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  • Type Conversion – Basic to Class Type


    The conversion from basic to user defined data types can be done using constructors.

    Consider the following constructor:

    .cf { font-family: Lucida Console; font-size: 9pt; color: black; background: white; }
    .cl { margin: 0px; }
    .cb1 { color: green; }
    .cb2 { color: blue; }
    .cb3 { color: maroon; }

     

    String :: String(char *a)
    {
     length = strlen(a);
     s = new char[length+1];
     strcpy(s,a);
    }

     

    The above constructor definition is used to construct a String type object from a char * type variable. The String class has two data members namely length and s. This constructor first finds out the length of the string which is pointed to by a and stores it into length. In the second statement, memory for a new (character) string is dynamically allocated. The third statement copies the contents of the string pointed to by a to the newly created string. Once this constructor has been defined in the String class, it can be used for converting from char* to String.

    Now let us consider another example for converting an int to a class type.

     

    class distance
    {
    private:
     int kilometers;
     int meters;
    public:
     distance(int meters) // constructor
     {
     kilometers = meters / 1000;
     meters = meters % 1000;
     }
    }

     

    The following conversion statements can be used in a function such as main:

     

    distance D1; // object D1 created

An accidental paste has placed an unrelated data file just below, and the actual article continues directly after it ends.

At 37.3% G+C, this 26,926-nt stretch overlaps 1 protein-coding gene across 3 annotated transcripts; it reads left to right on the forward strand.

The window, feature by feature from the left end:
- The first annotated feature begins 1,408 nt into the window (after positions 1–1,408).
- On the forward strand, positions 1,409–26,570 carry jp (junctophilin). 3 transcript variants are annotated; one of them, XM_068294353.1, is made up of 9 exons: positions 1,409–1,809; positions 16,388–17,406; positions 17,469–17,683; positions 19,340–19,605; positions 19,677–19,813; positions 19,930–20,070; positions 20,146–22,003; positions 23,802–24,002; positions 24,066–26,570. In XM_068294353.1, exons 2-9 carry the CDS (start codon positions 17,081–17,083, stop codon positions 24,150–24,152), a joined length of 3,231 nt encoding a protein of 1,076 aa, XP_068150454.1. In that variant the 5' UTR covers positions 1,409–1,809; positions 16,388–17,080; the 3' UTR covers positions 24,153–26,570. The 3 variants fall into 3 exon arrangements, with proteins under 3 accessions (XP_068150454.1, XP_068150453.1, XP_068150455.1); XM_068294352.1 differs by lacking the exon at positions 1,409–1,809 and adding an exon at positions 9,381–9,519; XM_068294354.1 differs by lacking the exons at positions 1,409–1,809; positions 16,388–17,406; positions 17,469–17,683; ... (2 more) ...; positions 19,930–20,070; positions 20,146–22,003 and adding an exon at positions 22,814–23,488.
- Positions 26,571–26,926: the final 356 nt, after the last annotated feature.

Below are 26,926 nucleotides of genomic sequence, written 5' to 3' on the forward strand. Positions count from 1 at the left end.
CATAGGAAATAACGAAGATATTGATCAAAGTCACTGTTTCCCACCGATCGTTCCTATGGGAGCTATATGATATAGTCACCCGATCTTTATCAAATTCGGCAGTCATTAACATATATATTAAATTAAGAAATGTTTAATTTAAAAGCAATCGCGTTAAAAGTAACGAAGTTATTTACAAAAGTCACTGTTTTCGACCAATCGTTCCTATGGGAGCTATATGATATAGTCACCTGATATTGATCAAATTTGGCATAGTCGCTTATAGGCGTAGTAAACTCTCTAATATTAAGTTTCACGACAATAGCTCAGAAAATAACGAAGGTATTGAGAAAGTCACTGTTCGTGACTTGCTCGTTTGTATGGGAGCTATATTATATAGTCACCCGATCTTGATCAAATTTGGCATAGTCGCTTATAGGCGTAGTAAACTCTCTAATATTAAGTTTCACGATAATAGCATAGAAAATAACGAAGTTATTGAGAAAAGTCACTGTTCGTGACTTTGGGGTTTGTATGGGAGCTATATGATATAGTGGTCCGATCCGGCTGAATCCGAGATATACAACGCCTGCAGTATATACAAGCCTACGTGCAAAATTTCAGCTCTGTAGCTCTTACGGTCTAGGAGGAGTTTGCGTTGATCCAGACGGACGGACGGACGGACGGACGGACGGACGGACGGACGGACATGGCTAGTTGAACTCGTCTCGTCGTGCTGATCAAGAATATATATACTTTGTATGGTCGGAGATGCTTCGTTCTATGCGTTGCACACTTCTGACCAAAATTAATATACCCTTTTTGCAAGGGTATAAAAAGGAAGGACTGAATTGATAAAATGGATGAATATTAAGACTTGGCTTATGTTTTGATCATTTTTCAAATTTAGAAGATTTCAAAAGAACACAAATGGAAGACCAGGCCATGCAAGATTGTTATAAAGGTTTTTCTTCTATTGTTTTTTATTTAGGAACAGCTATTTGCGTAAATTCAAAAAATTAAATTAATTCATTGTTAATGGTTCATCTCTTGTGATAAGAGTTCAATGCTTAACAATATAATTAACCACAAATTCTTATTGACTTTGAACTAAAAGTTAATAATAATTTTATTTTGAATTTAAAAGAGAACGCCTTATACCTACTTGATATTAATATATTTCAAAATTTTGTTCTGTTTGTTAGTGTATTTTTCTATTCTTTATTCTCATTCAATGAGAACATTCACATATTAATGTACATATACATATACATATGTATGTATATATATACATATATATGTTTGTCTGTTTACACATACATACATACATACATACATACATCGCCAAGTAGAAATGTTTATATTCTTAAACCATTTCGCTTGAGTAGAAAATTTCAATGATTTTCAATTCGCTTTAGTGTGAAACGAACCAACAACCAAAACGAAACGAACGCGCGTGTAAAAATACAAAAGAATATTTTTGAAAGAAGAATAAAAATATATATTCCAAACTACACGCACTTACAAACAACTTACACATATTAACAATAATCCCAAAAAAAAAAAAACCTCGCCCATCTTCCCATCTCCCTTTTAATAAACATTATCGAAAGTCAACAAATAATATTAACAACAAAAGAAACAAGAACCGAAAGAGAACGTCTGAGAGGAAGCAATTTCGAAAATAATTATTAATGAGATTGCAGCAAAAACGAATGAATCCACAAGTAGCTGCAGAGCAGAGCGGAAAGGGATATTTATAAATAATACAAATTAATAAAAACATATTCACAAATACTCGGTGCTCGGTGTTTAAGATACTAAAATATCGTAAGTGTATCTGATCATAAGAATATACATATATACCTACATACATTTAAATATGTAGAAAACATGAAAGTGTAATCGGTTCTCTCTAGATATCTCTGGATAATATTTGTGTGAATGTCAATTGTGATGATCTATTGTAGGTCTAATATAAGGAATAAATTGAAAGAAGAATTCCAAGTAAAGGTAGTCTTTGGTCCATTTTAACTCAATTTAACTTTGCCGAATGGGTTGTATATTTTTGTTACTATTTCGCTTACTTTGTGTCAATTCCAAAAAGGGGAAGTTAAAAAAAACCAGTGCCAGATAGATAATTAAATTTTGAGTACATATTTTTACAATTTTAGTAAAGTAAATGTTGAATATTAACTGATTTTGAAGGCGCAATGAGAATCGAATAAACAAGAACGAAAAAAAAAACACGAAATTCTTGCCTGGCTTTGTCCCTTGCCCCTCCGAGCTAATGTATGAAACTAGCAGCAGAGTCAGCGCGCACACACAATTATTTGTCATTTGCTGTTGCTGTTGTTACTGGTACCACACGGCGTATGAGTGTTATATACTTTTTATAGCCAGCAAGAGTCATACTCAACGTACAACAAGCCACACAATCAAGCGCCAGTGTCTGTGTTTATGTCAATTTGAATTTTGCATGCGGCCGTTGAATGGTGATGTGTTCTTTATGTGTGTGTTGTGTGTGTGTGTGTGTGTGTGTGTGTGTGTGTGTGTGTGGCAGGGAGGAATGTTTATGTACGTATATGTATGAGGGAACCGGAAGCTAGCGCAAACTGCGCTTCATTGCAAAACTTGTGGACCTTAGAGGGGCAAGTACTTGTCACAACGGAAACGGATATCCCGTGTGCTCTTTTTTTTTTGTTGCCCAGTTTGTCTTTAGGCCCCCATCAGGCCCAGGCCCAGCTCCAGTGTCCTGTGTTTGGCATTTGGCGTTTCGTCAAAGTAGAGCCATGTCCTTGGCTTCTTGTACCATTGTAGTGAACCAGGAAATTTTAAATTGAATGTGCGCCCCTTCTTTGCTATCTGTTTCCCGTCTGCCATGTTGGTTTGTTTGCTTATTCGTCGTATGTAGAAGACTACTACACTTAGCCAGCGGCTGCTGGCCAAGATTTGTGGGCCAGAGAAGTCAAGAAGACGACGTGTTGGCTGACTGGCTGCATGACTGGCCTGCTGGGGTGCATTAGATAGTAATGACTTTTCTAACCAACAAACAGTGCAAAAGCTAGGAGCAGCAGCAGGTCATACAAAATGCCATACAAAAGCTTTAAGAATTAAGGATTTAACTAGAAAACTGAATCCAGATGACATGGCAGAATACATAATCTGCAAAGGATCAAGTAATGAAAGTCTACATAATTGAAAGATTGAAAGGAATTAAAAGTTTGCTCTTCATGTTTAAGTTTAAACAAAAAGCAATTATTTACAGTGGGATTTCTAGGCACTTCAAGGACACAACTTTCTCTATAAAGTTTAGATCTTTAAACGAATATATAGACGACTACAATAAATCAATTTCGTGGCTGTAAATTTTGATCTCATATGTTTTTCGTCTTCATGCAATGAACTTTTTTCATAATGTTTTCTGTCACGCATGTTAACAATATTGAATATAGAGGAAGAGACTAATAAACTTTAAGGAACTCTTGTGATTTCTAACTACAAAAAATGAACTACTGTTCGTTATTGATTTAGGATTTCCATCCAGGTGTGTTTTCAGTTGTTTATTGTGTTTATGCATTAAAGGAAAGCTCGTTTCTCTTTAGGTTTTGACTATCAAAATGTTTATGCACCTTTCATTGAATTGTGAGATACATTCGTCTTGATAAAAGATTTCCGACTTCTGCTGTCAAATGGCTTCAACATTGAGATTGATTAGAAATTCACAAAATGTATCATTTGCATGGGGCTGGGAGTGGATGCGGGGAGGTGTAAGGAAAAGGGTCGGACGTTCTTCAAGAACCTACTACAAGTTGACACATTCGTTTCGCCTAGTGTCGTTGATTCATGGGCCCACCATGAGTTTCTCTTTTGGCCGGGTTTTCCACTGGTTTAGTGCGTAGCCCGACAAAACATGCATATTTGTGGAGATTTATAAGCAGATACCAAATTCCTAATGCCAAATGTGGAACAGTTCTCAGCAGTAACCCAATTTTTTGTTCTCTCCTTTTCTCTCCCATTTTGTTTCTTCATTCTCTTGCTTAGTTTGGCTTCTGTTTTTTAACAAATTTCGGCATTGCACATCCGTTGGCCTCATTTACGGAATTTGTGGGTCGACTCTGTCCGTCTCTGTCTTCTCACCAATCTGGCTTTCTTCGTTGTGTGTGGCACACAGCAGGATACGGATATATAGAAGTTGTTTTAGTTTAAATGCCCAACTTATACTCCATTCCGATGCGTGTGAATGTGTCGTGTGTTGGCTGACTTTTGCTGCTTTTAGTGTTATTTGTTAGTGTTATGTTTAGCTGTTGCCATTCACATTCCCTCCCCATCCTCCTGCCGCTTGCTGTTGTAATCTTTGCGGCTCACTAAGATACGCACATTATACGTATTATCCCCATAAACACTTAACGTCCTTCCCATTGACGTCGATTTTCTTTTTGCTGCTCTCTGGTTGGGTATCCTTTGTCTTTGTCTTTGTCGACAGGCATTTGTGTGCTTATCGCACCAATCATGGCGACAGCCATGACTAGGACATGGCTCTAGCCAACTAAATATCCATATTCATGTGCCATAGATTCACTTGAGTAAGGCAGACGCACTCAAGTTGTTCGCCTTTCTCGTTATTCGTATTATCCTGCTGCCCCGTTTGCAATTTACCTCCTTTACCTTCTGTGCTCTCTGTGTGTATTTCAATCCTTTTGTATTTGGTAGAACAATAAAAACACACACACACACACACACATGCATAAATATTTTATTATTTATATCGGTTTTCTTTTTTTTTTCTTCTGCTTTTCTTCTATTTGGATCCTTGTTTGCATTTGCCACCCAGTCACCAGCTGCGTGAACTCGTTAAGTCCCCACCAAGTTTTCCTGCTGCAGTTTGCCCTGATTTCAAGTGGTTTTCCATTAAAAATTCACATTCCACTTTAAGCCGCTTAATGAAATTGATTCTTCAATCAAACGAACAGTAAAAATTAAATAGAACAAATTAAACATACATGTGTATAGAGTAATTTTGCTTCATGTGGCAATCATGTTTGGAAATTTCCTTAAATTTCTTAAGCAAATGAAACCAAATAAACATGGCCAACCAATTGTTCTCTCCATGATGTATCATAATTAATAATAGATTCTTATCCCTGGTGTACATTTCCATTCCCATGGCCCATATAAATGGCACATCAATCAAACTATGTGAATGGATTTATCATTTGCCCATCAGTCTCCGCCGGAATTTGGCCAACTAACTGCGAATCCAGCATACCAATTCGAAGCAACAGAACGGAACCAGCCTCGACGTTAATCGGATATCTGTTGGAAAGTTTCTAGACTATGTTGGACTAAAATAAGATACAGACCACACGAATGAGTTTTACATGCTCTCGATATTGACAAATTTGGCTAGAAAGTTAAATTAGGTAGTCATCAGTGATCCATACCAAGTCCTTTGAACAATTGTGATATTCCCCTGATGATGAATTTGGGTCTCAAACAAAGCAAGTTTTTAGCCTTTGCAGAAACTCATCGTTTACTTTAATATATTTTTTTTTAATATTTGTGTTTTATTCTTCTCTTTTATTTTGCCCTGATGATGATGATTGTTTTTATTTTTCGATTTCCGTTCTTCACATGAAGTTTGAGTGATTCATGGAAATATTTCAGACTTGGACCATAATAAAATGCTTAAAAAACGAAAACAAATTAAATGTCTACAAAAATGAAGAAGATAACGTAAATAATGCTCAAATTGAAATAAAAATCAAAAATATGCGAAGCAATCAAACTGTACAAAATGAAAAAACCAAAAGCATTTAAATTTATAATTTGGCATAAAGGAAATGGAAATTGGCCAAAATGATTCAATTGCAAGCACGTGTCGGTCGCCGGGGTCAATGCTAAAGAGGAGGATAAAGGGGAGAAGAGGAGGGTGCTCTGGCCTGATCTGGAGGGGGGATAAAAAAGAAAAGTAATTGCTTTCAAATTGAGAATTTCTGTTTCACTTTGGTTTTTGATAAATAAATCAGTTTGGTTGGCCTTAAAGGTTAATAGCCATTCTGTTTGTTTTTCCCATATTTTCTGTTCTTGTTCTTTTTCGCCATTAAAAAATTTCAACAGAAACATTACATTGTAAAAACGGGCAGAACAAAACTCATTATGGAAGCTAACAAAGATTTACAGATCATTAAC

int distance_covered = 10050;
    D1 = distance_covered; // int to class type

     

    After the execution of the 3rd statement, kilometers will hold the value 10 and meters will have the value 50.

    Thus, we see that the constructors used for the type conversion take a single argument whose type is to be converted

    Sample Program

     

    /*
     * Program that converts from miles to kilometers.
     * Illustrates type conversion from built-in types
     * to user-defined types.
     * http://www.tech-faq.com
     */
    
    
    #include<iostream>
    using namespace std;
    
    
    class DistConv
    {
    private:
     int kilometers;
     double meters;
     const static double kilometersPerMile;
    public:
     // This function converts a built-in type (i.e. miles) to the user-defined type (i.e. Distconv)
     DistConv(double mile) // Constructor with one argument
     {
     double km = kilometersPerMile * mile ; // converts mile to Km
     kilometers = int(km); // converts float Km to int and assigns to kilometer
     meters = (km - kilometers) * 1000 ; // converts to meter
     }
     void display(void)
     {
     cout << kilometers << " kilometers and " << meters << " meters n" ;
     }
    }; // End of the Class Definition
    
    
    const double DistConv::kilometersPerMile = 1.609344;
    
    
    
    
    int main(void)
    {
     DistConv d1 = 5.0 ; // Uses the constructor with one argument
     cout << "5.0 miles = " ;
     d1.display( ) ;
    
    
     d1 = 2.0 ; // This form also uses the constructor with one argument
     cout << "2.0 miles = " ;
     d1.display( ) ;
    
    
    }

     

    Output

     

    5.0 miles = 8 Kilometers and 46.72 meters
    2.0 miles = 3 Kilometers and 218.688 meters

     

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